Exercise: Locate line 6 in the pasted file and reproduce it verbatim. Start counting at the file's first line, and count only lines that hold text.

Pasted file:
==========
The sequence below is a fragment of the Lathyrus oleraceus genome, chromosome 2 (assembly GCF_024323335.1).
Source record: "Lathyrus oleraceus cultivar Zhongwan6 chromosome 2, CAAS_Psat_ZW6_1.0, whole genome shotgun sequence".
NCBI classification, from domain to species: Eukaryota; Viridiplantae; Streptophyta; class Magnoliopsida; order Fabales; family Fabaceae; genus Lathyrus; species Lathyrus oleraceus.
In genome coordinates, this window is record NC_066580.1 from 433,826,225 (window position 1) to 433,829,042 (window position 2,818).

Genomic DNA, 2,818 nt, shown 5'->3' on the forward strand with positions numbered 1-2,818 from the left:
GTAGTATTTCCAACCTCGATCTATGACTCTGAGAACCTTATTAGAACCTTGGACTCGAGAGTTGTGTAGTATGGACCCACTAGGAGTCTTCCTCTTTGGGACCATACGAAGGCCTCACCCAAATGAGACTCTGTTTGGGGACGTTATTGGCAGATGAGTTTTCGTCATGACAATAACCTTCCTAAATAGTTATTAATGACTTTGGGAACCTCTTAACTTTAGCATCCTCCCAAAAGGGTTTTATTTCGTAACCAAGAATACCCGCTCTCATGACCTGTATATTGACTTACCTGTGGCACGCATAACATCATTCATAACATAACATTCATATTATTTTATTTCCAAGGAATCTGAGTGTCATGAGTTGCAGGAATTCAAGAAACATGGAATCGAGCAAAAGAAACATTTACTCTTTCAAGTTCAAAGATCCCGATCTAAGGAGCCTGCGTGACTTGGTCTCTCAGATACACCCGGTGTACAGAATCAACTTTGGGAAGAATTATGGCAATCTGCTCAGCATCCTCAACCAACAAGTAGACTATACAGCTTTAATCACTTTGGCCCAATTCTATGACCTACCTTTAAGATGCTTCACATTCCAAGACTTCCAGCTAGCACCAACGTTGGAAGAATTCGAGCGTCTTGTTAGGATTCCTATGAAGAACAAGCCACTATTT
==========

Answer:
GTAGTATTTCCAACCTCGATCTATGACTCTGAGAACCTTATTAGAACCTTGGACTCGAGAGTTGTGTAGTATGGACCCACTAGGAGTCTTCCTCTTTGGGACCATACGAAGGCCTCACCCAAATGAGACTCTGTTTGGGGACGTTATTGGCAGATGAGTTTTCGTCATGACAATAACCTTCCTAAATAGTTATTAATGACTTTGGGAACCTCTTAACTTTAGCATCCTCCCAAAAGGGTTTTATTTCGTAACCAAGAATACCCGCTCTCATGACCTGTATATTGACTTACCTGTGGCACGCATAACATCATTCATAACATAACATTCATATTATTTTATTTCCAAGGAATCTGAGTGTCATGAGTTGCAGGAATTCAAGAAACATGGAATCGAGCAAAAGAAACATTTACTCTTTCAAGTTCAAAGATCCCGATCTAAGGAGCCTGCGTGACTTGGTCTCTCAGATACACCCGGTGTACAGAATCAACTTTGGGAAGAATTATGGCAATCTGCTCAGCATCCTCAACCAACAAGTAGACTATACAGCTTTAATCACTTTGGCCCAATTCTATGACCTACCTTTAAGATGCTTCACATTCCAAGACTTCCAGCTAGCACCAACGTTGGAAGAATTCGAGCGTCTTGTTAGGATTCCTATGAAGAACAAGCCACTATTT